My plans to retrace Captain Cook's unfinished voyage have been postponed a year while I work on the next Marine Diesel Basics book and get my new boat SV Oceandrifter ready for sea.
Han Shan – better known outside China as “Cold Mountain” – was a hermit who lived in the Teintai Mountains south of Beijing in the 7th or 9th Centuries. He lived in a cave high up Cold Mountain where he sought “enlightenment” or at least to live free of the restrictions of society. He is known to us today because of the poems he wrote and stuffed in trees and crevices around the cave.
In my first thirty years of life
I roamed hundreds and thousands of miles.
Walked by rivers through deep green grass
Entered cities of boiling red dust.
Tried drugs, but couldn’t make Immortal;
Read books and wrote poems on history.
Today I’m back at Cold Mountain:
I’ll sleep by the creek and purify my ears.
Thankfully, Han Shan’s poems were gathered together by Lu Ch’iu-yin, Governor of T’ai Prefecture and later published. The Governor wrote in his preface to the poems (here translated by American scholar Gary Snyder):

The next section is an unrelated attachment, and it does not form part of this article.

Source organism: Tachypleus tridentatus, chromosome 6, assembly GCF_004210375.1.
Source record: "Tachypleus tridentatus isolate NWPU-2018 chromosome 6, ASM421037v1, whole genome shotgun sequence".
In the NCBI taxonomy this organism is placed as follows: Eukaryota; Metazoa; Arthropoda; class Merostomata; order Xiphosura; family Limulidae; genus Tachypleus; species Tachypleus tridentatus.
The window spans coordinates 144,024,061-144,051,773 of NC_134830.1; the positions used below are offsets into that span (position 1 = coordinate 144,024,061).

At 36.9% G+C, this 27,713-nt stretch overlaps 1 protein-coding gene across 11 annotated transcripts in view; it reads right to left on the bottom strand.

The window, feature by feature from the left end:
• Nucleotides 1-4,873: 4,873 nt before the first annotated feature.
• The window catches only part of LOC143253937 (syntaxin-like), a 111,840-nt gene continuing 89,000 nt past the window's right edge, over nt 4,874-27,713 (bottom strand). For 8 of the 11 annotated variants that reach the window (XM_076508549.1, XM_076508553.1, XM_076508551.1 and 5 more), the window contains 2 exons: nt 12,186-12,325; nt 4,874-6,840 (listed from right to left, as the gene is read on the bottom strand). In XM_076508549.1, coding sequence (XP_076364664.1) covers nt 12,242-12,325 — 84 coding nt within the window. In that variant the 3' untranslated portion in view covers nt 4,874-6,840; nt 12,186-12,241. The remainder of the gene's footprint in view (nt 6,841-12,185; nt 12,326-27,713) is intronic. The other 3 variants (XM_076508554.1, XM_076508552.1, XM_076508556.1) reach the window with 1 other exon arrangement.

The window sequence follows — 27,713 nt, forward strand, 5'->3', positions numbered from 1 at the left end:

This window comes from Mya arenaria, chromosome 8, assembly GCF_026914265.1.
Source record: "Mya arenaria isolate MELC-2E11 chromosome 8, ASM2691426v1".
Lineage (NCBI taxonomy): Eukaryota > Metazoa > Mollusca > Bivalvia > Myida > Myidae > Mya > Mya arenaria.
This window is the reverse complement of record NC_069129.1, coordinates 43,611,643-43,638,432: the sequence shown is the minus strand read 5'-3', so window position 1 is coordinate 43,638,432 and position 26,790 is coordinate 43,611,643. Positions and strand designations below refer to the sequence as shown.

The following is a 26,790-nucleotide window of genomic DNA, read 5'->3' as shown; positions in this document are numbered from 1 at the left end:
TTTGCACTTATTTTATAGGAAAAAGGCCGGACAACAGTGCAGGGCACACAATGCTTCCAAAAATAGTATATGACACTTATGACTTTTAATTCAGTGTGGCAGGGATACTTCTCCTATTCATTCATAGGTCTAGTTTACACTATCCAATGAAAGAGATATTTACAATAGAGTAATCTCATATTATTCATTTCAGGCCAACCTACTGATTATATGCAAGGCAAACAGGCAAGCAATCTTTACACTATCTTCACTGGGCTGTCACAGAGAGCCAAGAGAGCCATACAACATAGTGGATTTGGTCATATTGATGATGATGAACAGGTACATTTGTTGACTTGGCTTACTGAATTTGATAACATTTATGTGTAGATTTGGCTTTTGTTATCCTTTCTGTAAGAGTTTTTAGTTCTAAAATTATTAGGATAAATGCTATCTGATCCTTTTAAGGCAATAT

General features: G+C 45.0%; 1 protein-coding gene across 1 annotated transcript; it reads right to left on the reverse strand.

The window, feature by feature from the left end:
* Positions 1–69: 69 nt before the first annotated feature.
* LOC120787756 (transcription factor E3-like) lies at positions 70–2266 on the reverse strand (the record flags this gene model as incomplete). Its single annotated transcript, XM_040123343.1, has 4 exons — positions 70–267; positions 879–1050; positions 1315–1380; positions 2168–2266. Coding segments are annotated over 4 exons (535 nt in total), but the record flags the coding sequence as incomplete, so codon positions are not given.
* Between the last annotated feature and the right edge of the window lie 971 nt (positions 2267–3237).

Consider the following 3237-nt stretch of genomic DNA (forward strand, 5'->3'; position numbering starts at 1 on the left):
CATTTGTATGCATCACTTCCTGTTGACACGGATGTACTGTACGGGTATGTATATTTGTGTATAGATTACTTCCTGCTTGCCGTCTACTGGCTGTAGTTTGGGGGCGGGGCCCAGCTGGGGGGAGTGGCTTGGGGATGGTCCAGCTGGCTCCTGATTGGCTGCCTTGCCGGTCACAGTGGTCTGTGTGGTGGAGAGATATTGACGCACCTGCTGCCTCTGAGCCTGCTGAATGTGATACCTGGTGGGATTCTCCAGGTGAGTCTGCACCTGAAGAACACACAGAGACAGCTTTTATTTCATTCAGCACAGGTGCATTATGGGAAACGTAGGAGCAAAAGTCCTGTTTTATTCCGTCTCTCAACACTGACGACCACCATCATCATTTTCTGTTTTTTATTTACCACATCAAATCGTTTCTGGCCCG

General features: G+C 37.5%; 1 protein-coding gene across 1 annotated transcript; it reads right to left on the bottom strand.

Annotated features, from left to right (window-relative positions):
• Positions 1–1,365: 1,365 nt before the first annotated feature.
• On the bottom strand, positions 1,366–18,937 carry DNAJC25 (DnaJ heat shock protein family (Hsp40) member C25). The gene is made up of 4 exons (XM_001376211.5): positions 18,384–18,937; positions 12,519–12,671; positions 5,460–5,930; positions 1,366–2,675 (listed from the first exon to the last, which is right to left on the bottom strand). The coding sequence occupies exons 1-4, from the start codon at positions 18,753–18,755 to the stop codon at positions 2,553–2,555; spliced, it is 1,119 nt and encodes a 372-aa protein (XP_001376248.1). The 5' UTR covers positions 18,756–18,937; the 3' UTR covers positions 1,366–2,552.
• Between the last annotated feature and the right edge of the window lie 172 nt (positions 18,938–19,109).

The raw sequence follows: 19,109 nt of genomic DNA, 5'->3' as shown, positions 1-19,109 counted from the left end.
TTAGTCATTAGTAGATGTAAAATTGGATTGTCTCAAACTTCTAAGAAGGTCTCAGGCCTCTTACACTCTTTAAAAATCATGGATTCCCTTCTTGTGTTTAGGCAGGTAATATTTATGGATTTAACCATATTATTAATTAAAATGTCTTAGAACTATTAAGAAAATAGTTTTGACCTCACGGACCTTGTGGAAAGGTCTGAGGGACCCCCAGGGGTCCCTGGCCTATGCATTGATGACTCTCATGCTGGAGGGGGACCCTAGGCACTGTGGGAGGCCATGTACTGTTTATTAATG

“He looked like a tramp. His body and face were old and beat. Yet in every word he breathed was a meaning in line with the subtle principles of things, if only you thought of it deeply. Everything he said had a feeling of Tao in it, profound and arcane secrets. His hat was made of birch bark, his clothes were ragged and worn out, and his shoes were wood. Thus men who have made it hide their tracks: unifying categories and interpenetrating things. On that long veranda calling and singing, in his words of reply Ha Ha! – the three worlds revolve. Sometimes at the villages and farms he laughed and sang with cowherds. Sometimes intractable, sometimes agreeable, his nature was happy of itself. But how could a person without wisdom recognize him?
Han Shan’s poems have been translated into many languages, including English and Japanese; in Japan he is a revered figure of Zen.
(For the full preface by Governor Lu Ch’iu-yin and the complete poem extracted above go to here.
More about Han Shan on wikipedia: Han Shan
There is also a half-hour documentary about Han Shan called “Cold Mountain” that follows poets Gary Snyder and Jim Lenfestey, and Red Pine (Bill Porter) (who wrote a book about hermits in China) on their quest in 2006 for the cave where Han Shan discarded the cares of society.
You can watch the documentary free online at: www.cultureunplugged.com
Here is the trailer for the film.